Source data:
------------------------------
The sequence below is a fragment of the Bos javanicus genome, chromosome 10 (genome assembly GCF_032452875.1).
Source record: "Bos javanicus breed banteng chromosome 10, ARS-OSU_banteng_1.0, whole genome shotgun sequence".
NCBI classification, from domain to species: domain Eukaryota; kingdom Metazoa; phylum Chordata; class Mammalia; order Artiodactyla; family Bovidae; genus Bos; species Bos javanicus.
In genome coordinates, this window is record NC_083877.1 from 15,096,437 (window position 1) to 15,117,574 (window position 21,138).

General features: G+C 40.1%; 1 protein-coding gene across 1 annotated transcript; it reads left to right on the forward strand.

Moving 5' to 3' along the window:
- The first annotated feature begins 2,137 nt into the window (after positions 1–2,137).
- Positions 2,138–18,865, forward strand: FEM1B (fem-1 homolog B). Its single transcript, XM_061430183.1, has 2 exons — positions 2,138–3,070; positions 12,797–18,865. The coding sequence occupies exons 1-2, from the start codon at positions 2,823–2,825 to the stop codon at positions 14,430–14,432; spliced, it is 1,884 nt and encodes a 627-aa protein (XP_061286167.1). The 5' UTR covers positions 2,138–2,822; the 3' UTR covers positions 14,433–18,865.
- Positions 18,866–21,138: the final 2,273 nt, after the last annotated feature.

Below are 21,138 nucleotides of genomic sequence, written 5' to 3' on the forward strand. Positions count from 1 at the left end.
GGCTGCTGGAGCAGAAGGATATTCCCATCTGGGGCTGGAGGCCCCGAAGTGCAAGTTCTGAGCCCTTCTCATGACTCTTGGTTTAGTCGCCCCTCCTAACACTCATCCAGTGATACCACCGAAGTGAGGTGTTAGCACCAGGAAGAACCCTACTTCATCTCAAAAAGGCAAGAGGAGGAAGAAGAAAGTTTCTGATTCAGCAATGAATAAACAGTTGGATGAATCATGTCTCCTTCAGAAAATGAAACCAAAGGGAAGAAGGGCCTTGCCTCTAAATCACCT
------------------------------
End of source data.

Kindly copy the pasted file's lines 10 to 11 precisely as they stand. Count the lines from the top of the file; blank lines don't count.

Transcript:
Below are 21,138 nucleotides of genomic sequence, written 5' to 3' on the forward strand. Positions count from 1 at the left end.
GGCTGCTGGAGCAGAAGGATATTCCCATCTGGGGCTGGAGGCCCCGAAGTGCAAGTTCTGAGCCCTTCTCATGACTCTTGGTTTAGTCGCCCCTCCTAACACTCATCCAGTGATACCACCGAAGTGAGGTGTTAGCACCAGGAAGAACCCTACTTCATCTCAAAAAGGCAAGAGGAGGAAGAAGAAAGTTTCTGATTCAGCAATGAATAAACAGTTGGATGAATCATGTCTCCTTCAGAAAATGAAACCAAAGGGAAGAAGGGCCTTGCCTCTAAATCACCT